When can you retire?

Max Heine

John Turner of the Trucker’s Accountant in Houston has been hearing lately from his owner-operator clients about their retirement funds. “Some of them are calling, saying ‘I got out of my 401(k) last week. It was losing too much money,'” he says. “That’s the worst thing they could do.”

Whoops. As Turner and other financial professionals point out, selling off your holdings at bargain basement prices is no way to boost savings. Nevertheless, it’s an understandable reaction that highlights the dilemma facing many Overdrive readers. With an average age in the low 50s, a large number of you are old enough to be counting the months to retirement. A retirement portfolio that’s suddenly lost 40 percent of its value puts that count into question.

If you lack a full-service financial services provider to help you re-evaluate your situation, you can learn a lot from online calculators that are free, easy and quick. Turner offers some on his website, www.jturnercpa.com.

His and others like them force you to consider matters you might not have thought about. Do you expect your income to increase yearly until you retire? What percentage of your current income will you need to be comfortable during retirement? Will your nest egg have to last 20 years? 30? Longer?

The further off your retirement, the greater the likelihood that your retirement assets will bounce back, even beyond their prior peaks. But if you anticipate a shortfall by your planned retirement date, consider one or more of these options:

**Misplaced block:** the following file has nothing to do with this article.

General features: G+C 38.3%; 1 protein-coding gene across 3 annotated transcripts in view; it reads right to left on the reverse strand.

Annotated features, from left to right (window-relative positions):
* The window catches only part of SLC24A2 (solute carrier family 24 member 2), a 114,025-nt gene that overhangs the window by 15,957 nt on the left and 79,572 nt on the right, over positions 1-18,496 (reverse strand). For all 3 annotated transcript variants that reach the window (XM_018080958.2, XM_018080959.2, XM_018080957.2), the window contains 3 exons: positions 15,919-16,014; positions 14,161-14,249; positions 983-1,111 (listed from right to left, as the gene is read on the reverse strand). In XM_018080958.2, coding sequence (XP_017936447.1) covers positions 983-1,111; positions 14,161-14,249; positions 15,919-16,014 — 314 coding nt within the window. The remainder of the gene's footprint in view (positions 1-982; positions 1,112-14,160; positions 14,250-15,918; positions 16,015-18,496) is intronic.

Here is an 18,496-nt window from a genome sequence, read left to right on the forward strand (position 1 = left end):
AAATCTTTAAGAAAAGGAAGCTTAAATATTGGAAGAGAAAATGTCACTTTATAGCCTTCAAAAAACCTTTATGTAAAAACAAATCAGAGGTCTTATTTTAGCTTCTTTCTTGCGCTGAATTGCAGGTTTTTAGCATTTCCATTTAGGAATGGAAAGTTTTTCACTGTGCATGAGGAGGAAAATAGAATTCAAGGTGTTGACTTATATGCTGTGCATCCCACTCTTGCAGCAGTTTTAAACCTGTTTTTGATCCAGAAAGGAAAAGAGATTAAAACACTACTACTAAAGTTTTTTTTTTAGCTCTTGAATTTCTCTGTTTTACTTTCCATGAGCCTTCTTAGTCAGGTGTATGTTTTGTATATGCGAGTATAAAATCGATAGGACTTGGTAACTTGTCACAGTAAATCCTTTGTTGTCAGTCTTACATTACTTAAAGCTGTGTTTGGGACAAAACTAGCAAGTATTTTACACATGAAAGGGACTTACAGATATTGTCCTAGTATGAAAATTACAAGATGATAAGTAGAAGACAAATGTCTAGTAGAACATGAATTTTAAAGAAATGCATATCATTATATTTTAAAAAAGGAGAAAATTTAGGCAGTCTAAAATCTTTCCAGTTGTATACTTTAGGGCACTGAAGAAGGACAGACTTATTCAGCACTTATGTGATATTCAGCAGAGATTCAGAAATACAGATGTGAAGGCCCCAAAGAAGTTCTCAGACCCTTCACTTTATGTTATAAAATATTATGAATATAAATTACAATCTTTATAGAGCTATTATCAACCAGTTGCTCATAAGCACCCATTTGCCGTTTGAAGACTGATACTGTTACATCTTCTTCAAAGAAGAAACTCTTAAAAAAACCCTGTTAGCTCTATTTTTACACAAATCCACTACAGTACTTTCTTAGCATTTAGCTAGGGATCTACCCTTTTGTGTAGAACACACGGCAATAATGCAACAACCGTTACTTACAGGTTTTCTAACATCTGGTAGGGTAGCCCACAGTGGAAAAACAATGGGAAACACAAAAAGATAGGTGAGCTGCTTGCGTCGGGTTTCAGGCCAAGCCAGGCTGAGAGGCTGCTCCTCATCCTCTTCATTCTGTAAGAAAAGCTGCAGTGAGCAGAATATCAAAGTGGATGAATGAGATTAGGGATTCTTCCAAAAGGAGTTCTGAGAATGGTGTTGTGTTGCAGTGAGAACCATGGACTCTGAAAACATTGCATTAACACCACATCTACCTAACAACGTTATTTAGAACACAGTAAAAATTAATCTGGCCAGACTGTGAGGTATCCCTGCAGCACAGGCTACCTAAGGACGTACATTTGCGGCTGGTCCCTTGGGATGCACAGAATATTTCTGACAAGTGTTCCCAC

KEEP WORKING. Continued full-time work, of course, will enable you to build retirement savings the quickest, but working part-time is a good option, too. More retirees are choosing this for various reasons: They’re short on savings. They like to stay active. They’d like to try different work. Given increased life expectancy, part-time income allows savings to last longer.

SAVE MORE. Granted, this is easier said than done. Turner says only 5 percent to 15 percent of his owner-operator clients have a retirement fund. One immediate reward of boosting your savings rate, even a little, is that funding an Individual Retirement Account or other tax-deferred account will lower your income tax bill.

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DELAY SOCIAL SECURITY. You can start getting payments as early as age 62. But for every year you can hold off, the payment goes up by about 8 percent, until age 70. If you feel like your days are numbered, it makes more sense to grab all you can as soon as you can. But for those who live into their 80s, the long-term payback for waiting to collect is greater, and it only gets better the longer you keep your foot away from that bucket.

USE AN HSA. If you can’t afford good health insurance any more than you can retirement savings, a Health Savings Account could be a good fit for a healthy person, notes owner-operator accountant Mark Swanson of Omaha, Neb. You have to use a high-deductible health policy, meaning you pay for all routine costs but are covered for major treatment. Not only is your contribution tax-deferred, but anything you don’t spend on health care can be withdrawn when you retire. “I have several clients who do that,” Swanson says.

What Social Security will kick in
The best estimate of your benefits is the annual mailing you get from the Social Security Administration. Or you can get a reasonable facsimile with a quick check at the agency’s online calculator at ssa.gov/estimator. It will estimate your monthly payment:

  • At age 62.
  • At “full retirement age.” That’s more or less 66, but depends on when you were born.
  • At age 70, the age at which the monthly payment would be the highest.

Once you’ve hit full retirement age, you can work as much as you want and still get your full benefit. However, if you start collecting before that age and you’re still working, earnings above a certain level will cause benefits to be reduced.